toe‘s latest number, Our Latest Number, is only four songs clocking in at about twenty minutes, but it features their signature fun math rock vibes. This Japanese quartet has been making music together since 2000, and they haven’t lost a step.
The first track is an instrumental with an electric and acoustic guitar playing cool harmonics that they cleverly named “Dual Harmonics”. It builds intensity and momentum, and hits nicely when bassist Yamane Satoshi jumps in about halfway through the song.
The remaining three tracks have their similar feel to them, channeling some American Football. The EP isn’t completely instrumental with vocals featured on two of the songs. “The Latest Number” sounds like a Japanese Minus The Bear song, probably the funnest one of the bunch.
Drummer Kashikura Takashi shines especially on “Etude of Solitude” with cool shuffles over tasty riffs by guitarists Yamazaki Hirokazu and Kashikura Takashi.
The finale “F_A_R” is a ballad that also features vocals. Piano is the main instrument in the song. The EP ends with a snare march and the piano building in dynamics and then it drops off completely to piano and vocals to finish it off.
This isn’t toe‘s best work but it’s lots of fun!
Math rock is some of the most energetic and effervescent music that you can pipe into your ear holes. As a genre, it’s one of the most consistently entertaining styles that you can listen to, but often herein lies the issues. With so many good acts and solid records, sometimes it’s difficult to isolate a genuine standout. Here comes Murphy Radio with their self-titled debut to tip the scales in their favor on being a standout math rock record of the year. With ten tracks that usually hover around the four-minute mark, this album is like a cool treat on a hot day. With bright guitars, sliding bass lines, and vocals interspersed throughout, it’s hard to come up with a reasonable criticism.
The mid-tempo “Hippos” is one of the early standouts on the album. Pleasant melodies along with a soaring chorus make for a great song, but also add some much needed dynamics and pacing to the flow of the album. “Summertime Loneliness” is a song that takes things down a notch as a short and sweet acoustic number along with a choir of nighttime insects which provide backing vocals. The bigger moments on this album standout as well. “Sports Between The Trenches” and “Graduation Song” are among the meatier compositions to be heard on Murphy Radio. As a whole, this is a confident, well-paced record that shouldn’t be missed!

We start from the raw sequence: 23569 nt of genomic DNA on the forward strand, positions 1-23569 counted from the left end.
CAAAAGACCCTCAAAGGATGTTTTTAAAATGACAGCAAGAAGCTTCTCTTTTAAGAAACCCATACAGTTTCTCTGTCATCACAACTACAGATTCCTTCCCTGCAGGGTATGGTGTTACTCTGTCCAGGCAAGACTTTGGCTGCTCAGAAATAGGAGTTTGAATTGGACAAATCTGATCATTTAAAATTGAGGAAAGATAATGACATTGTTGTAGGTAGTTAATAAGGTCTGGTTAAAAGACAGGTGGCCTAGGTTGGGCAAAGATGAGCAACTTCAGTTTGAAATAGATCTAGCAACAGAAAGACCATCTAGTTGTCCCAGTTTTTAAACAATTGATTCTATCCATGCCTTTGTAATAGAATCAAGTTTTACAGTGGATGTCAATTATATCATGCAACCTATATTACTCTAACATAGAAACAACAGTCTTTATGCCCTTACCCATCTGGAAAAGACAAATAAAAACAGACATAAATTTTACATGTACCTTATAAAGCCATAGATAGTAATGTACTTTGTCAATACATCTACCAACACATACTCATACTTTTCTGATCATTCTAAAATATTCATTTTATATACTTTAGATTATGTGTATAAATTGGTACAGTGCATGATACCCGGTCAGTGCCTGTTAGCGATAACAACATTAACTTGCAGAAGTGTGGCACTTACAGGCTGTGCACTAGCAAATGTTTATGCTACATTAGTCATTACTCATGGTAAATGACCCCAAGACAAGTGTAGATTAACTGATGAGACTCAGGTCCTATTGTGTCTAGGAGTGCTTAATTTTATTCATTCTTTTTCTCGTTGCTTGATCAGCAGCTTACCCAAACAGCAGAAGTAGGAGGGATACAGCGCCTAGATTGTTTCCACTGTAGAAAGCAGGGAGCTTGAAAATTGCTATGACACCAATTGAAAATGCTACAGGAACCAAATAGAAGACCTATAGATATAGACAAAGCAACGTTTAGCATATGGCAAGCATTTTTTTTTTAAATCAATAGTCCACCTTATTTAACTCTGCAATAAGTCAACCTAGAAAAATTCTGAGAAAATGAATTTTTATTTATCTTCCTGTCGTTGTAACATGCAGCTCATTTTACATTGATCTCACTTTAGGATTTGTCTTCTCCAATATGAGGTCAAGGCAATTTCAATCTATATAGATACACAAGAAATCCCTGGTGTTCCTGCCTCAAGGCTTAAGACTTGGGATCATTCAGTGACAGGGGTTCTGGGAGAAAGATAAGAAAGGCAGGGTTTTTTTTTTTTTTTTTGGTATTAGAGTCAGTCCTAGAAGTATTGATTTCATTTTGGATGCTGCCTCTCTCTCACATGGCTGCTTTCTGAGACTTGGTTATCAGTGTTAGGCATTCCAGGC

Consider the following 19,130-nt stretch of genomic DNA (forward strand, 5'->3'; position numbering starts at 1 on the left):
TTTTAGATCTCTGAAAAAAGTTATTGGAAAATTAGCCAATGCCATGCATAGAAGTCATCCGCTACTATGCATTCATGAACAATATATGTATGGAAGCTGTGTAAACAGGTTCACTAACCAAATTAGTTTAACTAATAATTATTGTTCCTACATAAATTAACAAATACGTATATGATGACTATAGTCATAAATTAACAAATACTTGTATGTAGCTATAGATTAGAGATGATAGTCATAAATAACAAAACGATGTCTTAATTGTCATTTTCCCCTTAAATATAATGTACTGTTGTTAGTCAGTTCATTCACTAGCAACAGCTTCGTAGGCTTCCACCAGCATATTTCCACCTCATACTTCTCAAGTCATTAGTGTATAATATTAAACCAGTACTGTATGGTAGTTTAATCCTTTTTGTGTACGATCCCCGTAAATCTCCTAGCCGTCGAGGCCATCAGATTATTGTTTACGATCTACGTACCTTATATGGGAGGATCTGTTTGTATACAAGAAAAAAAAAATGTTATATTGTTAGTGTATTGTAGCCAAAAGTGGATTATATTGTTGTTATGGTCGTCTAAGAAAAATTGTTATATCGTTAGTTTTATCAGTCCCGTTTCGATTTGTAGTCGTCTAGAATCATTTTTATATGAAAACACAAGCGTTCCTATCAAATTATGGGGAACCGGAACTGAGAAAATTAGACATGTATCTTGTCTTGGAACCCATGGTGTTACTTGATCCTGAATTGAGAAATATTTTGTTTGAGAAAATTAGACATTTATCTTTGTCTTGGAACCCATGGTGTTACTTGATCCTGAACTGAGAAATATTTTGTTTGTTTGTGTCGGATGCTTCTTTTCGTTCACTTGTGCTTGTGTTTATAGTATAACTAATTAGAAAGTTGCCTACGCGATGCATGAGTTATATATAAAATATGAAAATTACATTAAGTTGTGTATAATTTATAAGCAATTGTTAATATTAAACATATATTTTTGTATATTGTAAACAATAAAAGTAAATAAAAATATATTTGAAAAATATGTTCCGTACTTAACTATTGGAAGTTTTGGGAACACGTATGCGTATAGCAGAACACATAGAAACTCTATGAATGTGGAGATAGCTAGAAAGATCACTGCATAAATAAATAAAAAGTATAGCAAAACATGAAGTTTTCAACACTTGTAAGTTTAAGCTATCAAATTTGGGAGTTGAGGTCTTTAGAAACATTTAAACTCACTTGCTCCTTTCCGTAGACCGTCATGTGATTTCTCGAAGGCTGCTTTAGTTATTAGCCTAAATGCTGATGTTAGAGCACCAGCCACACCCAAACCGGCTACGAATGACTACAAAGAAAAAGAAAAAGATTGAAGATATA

Mako Sica / Hamid Drake – Ronda
Collaborations, in many cases, are simply cross-promotional opportunities that lack genuine artistic merit. Of course this isn’t always the case, and thankfully with Ronda, this certainly isn’t what’s afoot. Famed percussionist Hamid Drake has paired up with the free-rock trio Mako Sica to create a massive, sprawling record that is rife with improvisational cuisine. With five tracks, and clocking in at around one hour, this is a dense and meditative record that is as much as experience as it is a piece of music. Yes, this type of statement can get overblown and seems like a box quote meant to get you to buy the record. Well, I want you to buy it, so that adds up. It’s worth every penny.
Beginning with “Dance With Waves”, a 15-minute opus, these two acts show why their pairing is a match made in heaven. Enchanting rhythms that underlie a bevy of styles carry this song into a multitude of directions all while being consistent within its own context. With a bit of jam rock, lounge jazz, and Latin beats to boot, this record playfully flirts with a variety of genres all while refusing to be anything but fantastic. If you’re a fan of spacious, atmospheric music you simply cannot miss this album.
Don’t blame me for being snobby. This is album is a fucking masterpiece. Sorry, I need to swear to undergird this. And nobody is listening. What’s wrong with you? Private Life is the new project featuring Sam Chown of SHMU and This Will Destroy You‘s Christopher Royal King. Now imagine a mixture of synth-heavy, shoegazy psychedelic rock, progressive rock, and cyberpunk. Intrigued? You should be!